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ST NetWatch: Labs and People

Cellular Calcium Information Server View Cellular Calcium Information Server Save to My Folders
Mitsuhiko Ikura has created this website and database to organize and compare numerous sequence and structural information in the calcium research-related literature. The site includes databases for calmodulin target proteins, the cadherin superfamily, and the EF-hand protein superfamily.
(Free Site)
Clapham lab View Clapham lab Save to My Folders
Members of the Clapham lab at Harvard University study cardiac signaling pathways, and they have made some resources concerning ion channels and calcium signaling available on the lab web site. These include comprehensive tables of information about transient receptor potential (TRP) channels,with separate tables for the TRPC, TRPM, and TRPV subfamilies, and a fourth table that combines information about the TRPA, TRPP, and TRPML classes of channels. These tables contain information about TRP family members, such as splice variants, disease models and mutations, agonists, inhibitors, interacting proteins, expression information, and a lot more. Videos posted on the site show confocal imaging of calcium waves in frog oocytes and an illustration of how to apply patch-clamping techniques to sperm. There is also an extensive review of calcium signaling.
(Free Site)
Ehlers Lab View Ehlers Lab Save to My Folders
Mike Ehlers' lab at Duke University studies the role of protein trafficking in the formation and function of neuronal synapses. The "Research" section of the laboratory's Web site provides general resources about this topic, as well as results of the group's research. The "Presentations" section has collections of images and animations that illustrate the lab's research and includes topics such as endosomal trafficking, clathrin dynamics, and AMPA and NMDA receptor trafficking. The "Data and Images" section includes images, cartoons, and animations that illustrate the machinery of protein trafficking in neuronal dendrites and spines. Some of the slides are general enough to be appropriate as background material for those new to neuronal protein trafficking, but many provide experimental details that would also appeal to users familiar with the secretory pathway and endocytic recycling.
(Free Site)
Eisen Lab View Eisen Lab Save to My Folders
The Eisen lab uses DNA microarray technology to study gene expression and regulation. The site offers free to academic users the ability to download microarray analysis software and the ability to upload datasets to compare against other datasets using Clustermap. Access to other analysis tools are also provided. For those working with microarrays, this site may be quite useful.
(Free Site)
Forsburg Lab View Forsburg Lab Save to My Folders
The Forsburg lab uses the fission yeast Schizosaccharomyces pombe to investigate the relationships between DNA replication, chromosome dynamics, and the cell cycle. In addition to providing a wealth of information on DNA replication and the fission yeast cell cycle, the site includes protocols and practical information for working with pombe as well as links to other web-based resources providing pertinent information.
(Free Site)
Holmgren Lab View Holmgren Lab Save to My Folders
The Holmgren lab at Northwestern University studies the process of pattern formation during animal development. The lab focuses on the Hedgehog (Hh) signal transduction pathway and its role in the patterning of Drosophila. He shares short Protocols of frequently used laboratory methods. But, perhaps the best part of the site is the Glossary, which opens in a separate window. The Glossary includes not only definitions, but also signaling models of EGFR, Hedgehog, and Notch signaling, concepts in development, and developmenal models, a list of genes, and links to related sites.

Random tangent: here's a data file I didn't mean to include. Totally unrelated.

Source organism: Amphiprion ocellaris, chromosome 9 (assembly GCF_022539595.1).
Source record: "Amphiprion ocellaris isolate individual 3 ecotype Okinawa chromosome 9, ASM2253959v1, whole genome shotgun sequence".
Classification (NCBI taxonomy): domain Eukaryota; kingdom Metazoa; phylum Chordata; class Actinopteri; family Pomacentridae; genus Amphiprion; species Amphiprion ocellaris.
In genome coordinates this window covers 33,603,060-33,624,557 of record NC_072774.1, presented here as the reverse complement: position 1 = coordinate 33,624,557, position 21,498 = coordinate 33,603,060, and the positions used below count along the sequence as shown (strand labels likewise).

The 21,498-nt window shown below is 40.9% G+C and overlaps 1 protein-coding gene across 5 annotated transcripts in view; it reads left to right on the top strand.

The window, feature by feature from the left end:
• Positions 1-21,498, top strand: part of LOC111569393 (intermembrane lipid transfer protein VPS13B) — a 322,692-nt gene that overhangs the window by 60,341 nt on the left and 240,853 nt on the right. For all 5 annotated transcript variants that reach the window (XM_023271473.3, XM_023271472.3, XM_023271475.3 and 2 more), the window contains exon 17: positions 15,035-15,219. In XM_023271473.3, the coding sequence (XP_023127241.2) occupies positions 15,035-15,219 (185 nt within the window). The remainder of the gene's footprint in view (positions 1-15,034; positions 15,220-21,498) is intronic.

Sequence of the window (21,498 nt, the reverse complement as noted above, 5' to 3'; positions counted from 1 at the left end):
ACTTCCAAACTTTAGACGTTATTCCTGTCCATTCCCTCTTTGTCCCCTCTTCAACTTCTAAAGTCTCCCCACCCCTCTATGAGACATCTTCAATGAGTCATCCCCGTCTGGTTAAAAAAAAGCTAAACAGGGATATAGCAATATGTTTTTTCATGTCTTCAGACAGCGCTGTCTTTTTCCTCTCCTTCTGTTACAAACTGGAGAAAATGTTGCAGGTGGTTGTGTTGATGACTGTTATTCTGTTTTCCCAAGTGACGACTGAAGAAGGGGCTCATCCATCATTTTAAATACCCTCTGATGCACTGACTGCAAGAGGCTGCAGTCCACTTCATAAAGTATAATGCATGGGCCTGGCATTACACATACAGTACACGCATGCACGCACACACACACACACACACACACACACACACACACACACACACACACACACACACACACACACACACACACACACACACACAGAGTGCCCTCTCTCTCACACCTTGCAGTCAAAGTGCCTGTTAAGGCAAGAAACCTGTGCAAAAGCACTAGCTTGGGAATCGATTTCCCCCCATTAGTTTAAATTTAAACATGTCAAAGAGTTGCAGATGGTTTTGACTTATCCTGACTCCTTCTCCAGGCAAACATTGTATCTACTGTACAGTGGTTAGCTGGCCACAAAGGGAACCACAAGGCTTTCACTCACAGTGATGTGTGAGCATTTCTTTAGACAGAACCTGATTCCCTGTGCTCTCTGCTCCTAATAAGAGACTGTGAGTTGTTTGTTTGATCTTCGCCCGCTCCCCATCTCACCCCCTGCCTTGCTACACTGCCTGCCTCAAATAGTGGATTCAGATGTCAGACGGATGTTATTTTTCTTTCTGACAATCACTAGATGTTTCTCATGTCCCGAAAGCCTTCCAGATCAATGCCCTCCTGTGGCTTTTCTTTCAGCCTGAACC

(Free Site)
Kuriyan Lab View Kuriyan Lab Save to My Folders
Devoted to structural biology, the Kuriyan Lab web site provides structures for numerous molecules involved in cell signaling, including tyrosine kinases, serine/threonine kinases, and heme sensors, as well as structures of molecules involved in DNA replication. Associated information, links to publications, and movies are also available.
(Free Site)
Neuronal Calcium Sensor Proteins View Neuronal Calcium Sensor Proteins Save to My Folders
This is a site set up by the Bob Burgoyne lab at the University of Liverpoool to provide a resource of information on the Neuronal Calcium Sensor (NCS) family of calcium-binding proteins. The site includes all family members with up-to-date information on known structures and sequences. It has been set up with links to databases for each protein as well as links to searches for papers on interacting proteins and functions.
(Free Site) View Save to My Folders
Shawn Thomas, a graduate student at the University of Illinois at Urbana-Champaign, has compiled and organized information pertaining to neuroscience, psychology, and pharmacology at Among other resources, the site includes charts of neuroactive substances, links and indexes of recent abstracts, and a metadatabase for the biological sciences.
(Free Site)
Pawson Lab View Pawson Lab Save to My Folders
The Pawson lab studies the mechanisms that underlie signal transduction. There are pages on protein domains involved in protein-protein interactions and information about how specificity is achieved in signal transduction cascades. There are also links to information about mass spectrometry and links to the several research-related databases.
(Free Site)
Rac Page View Rac Page Save to My Folders
Information from the Lambeth lab regarding the structural analysis of the small GTPase Rac including a table summarizing the effects of point mutations on Rac interaction with NADPH oxidase.
(Free Site)
Rel/NF-kB Transcription Factors View Rel/NF-kB Transcription Factors Save to My Folders